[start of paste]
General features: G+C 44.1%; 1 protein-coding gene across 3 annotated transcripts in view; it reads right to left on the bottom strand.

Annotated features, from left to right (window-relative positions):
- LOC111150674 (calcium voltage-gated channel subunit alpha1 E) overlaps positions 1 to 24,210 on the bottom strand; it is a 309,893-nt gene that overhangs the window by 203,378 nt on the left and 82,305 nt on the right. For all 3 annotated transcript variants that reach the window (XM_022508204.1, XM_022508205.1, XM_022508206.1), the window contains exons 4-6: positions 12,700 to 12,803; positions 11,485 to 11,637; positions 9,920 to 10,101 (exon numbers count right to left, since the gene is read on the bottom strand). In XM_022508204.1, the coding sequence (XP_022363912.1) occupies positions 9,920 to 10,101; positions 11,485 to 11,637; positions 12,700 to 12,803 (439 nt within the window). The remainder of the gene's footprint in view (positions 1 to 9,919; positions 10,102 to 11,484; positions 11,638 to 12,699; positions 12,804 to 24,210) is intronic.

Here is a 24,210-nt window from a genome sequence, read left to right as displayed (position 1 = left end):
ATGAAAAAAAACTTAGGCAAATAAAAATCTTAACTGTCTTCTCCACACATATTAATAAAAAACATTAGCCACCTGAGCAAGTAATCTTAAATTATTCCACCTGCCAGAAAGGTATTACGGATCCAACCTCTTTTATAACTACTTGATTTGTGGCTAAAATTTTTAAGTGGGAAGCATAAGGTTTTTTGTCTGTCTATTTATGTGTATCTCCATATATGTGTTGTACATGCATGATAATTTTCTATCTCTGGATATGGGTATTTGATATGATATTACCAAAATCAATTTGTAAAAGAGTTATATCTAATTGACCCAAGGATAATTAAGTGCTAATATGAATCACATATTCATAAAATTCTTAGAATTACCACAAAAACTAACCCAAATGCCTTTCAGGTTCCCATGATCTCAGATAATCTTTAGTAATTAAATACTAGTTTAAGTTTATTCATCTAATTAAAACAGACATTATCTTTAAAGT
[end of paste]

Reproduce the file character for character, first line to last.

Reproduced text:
General features: G+C 44.1%; 1 protein-coding gene across 3 annotated transcripts in view; it reads right to left on the bottom strand.

Annotated features, from left to right (window-relative positions):
- LOC111150674 (calcium voltage-gated channel subunit alpha1 E) overlaps positions 1 to 24,210 on the bottom strand; it is a 309,893-nt gene that overhangs the window by 203,378 nt on the left and 82,305 nt on the right. For all 3 annotated transcript variants that reach the window (XM_022508204.1, XM_022508205.1, XM_022508206.1), the window contains exons 4-6: positions 12,700 to 12,803; positions 11,485 to 11,637; positions 9,920 to 10,101 (exon numbers count right to left, since the gene is read on the bottom strand). In XM_022508204.1, the coding sequence (XP_022363912.1) occupies positions 9,920 to 10,101; positions 11,485 to 11,637; positions 12,700 to 12,803 (439 nt within the window). The remainder of the gene's footprint in view (positions 1 to 9,919; positions 10,102 to 11,484; positions 11,638 to 12,699; positions 12,804 to 24,210) is intronic.

Here is a 24,210-nt window from a genome sequence, read left to right as displayed (position 1 = left end):
ATGAAAAAAAACTTAGGCAAATAAAAATCTTAACTGTCTTCTCCACACATATTAATAAAAAACATTAGCCACCTGAGCAAGTAATCTTAAATTATTCCACCTGCCAGAAAGGTATTACGGATCCAACCTCTTTTATAACTACTTGATTTGTGGCTAAAATTTTTAAGTGGGAAGCATAAGGTTTTTTGTCTGTCTATTTATGTGTATCTCCATATATGTGTTGTACATGCATGATAATTTTCTATCTCTGGATATGGGTATTTGATATGATATTACCAAAATCAATTTGTAAAAGAGTTATATCTAATTGACCCAAGGATAATTAAGTGCTAATATGAATCACATATTCATAAAATTCTTAGAATTACCACAAAAACTAACCCAAATGCCTTTCAGGTTCCCATGATCTCAGATAATCTTTAGTAATTAAATACTAGTTTAAGTTTATTCATCTAATTAAAACAGACATTATCTTTAAAGT